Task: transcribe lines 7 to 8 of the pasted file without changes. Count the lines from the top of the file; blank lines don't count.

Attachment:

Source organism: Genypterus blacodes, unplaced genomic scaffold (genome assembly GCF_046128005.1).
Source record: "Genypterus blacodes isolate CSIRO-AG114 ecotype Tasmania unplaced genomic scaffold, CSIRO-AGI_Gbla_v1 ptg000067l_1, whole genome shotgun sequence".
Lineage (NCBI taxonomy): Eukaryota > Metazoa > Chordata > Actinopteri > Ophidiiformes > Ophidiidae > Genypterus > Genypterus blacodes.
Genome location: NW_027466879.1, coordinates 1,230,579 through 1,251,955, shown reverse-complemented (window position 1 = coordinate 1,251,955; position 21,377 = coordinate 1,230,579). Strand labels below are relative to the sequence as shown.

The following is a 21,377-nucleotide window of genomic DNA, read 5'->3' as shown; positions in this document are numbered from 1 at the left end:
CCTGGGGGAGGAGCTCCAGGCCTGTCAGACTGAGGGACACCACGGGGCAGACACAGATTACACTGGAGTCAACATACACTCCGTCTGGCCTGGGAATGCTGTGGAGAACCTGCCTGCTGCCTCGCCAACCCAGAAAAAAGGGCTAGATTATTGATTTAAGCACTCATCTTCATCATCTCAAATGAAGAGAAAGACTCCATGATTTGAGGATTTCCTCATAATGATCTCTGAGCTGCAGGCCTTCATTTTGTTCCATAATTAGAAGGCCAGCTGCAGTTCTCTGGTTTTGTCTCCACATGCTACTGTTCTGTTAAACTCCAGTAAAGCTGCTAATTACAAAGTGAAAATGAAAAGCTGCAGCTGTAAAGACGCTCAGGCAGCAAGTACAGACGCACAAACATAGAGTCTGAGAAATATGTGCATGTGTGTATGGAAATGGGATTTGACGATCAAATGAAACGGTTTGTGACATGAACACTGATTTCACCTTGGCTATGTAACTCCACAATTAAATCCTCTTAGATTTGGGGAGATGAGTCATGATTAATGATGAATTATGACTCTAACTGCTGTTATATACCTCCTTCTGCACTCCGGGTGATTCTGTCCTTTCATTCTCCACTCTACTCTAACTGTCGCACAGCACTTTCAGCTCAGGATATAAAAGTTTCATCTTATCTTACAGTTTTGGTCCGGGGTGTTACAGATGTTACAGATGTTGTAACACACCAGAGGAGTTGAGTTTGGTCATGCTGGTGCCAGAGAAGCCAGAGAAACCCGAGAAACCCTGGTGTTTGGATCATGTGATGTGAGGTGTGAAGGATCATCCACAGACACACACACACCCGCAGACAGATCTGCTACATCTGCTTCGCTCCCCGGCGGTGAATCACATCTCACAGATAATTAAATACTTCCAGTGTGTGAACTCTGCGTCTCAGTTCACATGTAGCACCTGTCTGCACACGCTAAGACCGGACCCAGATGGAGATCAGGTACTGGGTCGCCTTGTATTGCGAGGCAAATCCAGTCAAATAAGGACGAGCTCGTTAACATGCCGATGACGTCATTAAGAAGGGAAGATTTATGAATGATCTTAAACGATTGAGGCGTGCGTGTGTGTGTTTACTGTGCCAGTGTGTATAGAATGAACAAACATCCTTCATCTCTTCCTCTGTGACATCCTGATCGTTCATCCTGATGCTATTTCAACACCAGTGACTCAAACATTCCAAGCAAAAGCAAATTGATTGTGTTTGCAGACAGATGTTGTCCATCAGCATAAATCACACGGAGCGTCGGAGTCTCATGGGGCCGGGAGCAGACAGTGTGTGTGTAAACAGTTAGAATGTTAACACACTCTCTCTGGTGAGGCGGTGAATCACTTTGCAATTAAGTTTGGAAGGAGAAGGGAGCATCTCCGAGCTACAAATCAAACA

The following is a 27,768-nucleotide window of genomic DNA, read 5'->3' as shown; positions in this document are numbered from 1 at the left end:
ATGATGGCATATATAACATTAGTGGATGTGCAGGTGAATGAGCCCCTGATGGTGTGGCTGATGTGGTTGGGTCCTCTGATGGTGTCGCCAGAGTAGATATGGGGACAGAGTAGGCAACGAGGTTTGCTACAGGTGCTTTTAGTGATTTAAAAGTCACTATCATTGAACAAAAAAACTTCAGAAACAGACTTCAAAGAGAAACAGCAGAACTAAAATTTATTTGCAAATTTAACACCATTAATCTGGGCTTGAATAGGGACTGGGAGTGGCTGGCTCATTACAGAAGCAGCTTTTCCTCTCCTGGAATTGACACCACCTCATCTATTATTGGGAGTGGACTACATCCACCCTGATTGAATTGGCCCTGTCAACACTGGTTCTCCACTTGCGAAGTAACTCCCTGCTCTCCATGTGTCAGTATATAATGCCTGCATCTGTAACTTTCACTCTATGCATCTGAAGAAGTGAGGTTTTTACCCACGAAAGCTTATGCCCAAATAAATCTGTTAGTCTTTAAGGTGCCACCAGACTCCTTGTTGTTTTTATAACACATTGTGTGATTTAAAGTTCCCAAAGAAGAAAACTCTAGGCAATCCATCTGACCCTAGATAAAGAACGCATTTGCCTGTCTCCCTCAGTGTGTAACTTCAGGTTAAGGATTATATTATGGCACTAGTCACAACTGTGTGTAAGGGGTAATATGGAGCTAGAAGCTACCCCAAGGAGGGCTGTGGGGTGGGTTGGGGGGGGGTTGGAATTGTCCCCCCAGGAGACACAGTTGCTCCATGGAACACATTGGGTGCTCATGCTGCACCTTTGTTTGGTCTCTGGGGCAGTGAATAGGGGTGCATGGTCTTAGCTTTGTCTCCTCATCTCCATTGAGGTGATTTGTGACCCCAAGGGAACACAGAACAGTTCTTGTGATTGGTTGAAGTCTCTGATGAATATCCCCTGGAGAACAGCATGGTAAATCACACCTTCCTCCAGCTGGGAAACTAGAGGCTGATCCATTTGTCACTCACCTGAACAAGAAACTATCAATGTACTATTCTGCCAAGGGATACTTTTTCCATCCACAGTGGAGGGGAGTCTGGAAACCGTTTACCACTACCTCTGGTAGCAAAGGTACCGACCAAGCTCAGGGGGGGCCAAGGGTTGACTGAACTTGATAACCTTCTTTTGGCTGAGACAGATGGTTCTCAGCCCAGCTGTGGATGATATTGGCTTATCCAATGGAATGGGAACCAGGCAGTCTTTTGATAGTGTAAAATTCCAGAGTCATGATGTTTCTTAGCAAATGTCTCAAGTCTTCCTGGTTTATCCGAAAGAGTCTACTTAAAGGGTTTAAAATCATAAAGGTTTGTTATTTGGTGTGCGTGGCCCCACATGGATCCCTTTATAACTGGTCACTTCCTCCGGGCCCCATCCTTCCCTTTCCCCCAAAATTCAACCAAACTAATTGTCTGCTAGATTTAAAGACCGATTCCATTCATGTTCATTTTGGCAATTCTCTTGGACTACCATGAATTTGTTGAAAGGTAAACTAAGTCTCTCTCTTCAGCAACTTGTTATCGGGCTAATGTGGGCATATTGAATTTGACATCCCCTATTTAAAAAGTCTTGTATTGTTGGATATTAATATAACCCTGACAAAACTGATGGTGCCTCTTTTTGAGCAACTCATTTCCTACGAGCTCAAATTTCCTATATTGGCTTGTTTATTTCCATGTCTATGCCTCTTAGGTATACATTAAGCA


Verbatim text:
The following is a 27,768-nucleotide window of genomic DNA, read 5'->3' as shown; positions in this document are numbered from 1 at the left end:
ATGATGGCATATATAACATTAGTGGATGTGCAGGTGAATGAGCCCCTGATGGTGTGGCTGATGTGGTTGGGTCCTCTGATGGTGTCGCCAGAGTAGATATGGGGACAGAGTAGGCAACGAGGTTTGCTACAGGTGCTTTTAGTGATTTAAAAGTCACTATCATTGAACAAAAAAACTTCAGAAACAGACTTCAAAGAGAAACAGCAGAACTAAAATTTATTTGCAAATTTAACACCATTAATCTGGGCTTGAATAGGGACTGGGAGTGGCTGGCTCATTACAGAAGCAGCTTTTCCTCTCCTGGAATTGACACCACCTCATCTATTATTGGGAGTGGACTACATCCACCCTGATTGAATTGGCCCTGTCAACACTGGTTCTCCACTTGCGAAGTAACTCCCTGCTCTCCATGTGTCAGTATATAATGCCTGCATCTGTAACTTTCACTCTATGCATCTGAAGAAGTGAGGTTTTTACCCACGAAAGCTTATGCCCAAATAAATCTGTTAGTCTTTAAGGTGCCACCAGACTCCTTGTTGTTTTTATAACACATTGTGTGATTTAAAGTTCCCAAAGAAGAAAACTCTAGGCAATCCATCTGACCCTAGATAAAGAACGCATTTGCCTGTCTCCCTCAGTGTGTAACTTCAGGTTAAGGATTATATTATGGCACTAGTCACAACTGTGTGTAAGGGGTAATATGGAGCTAGAAGCTACCCCAAGGAGGGCTGTGGGGTGGGTTGGGGGGGGGTTGGAATTGTCCCCCCAGGAGACACAGTTGCTCCATGGAACACATTGGGTGCTCATGCTGCACCTTTGTTTGGTCTCTGGGGCAGTGAATAGGGGTGCATGGTCTTAGCTTTGTCTCCTCATCTCCATTGAGGTGATTTGTGACCCCAAGGGAACACAGAACAGTTCTTGTGATTGGTTGAAGTCTCTGATGAATATCCCCTGGAGAACAGCATGGTAAATCACACCTTCCTCCAGCTGGGAAACTAGAGGCTGATCCATTTGTCACTCACCTGAACAAGAAACTATCAATGTACTATTCTGCCAAGGGATACTTTTTCCATCCACAGTGGAGGGGAGTCTGGAAACCGTTTACCACTACCTCTGGTAGCAAAGGTACCGACCAAGCTCAGGGGGGGCCAAGGGTTGACTGAACTTGATAACCTTCTTTTGGCTGAGACAGATGGTTCTCAGCCCAGCTGTGGATGATATTGGCTTATCCAATGGAATGGGAACCAGGCAGTCTTTTGATAGTGTAAAATTCCAGAGTCATGATGTTTCTTAGCAAATGTCTCAAGTCTTCCTGGTTTATCCGAAAGAGTCTACTTAAAGGGTTTAAAATCATAAAGGTTTGTTATTTGGTGTGCGTGGCCCCACATGGATCCCTTTATAACTGGTCACTTCCTCCGGGCCCCATCCTTCCCTTTCCCCCAAAATTCAACCAAACTAATTGTCTGCTAGATTTAAAGACCGATTCCATTCATGTTCATTTTGGCAATTCTCTTGGACTACCATGAATTTGTTGAAAGGTAAACTAAGTCTCTCTCTTCAGCAACTTGTTATCGGGCTAATGTGGGCATATTGAATTTGACATCCCCTATTTAAAAAGTCTTGTATTGTTGGATATTAATATAACCCTGACAAAACTGATGGTGCCTCTTTTTGAGCAACTCATTTCCTACGAGCTCAAATTTCCTATATTGGCTTGTTTATTTCCATGTCTATGCCTCTTAGGTATACATTAAGCA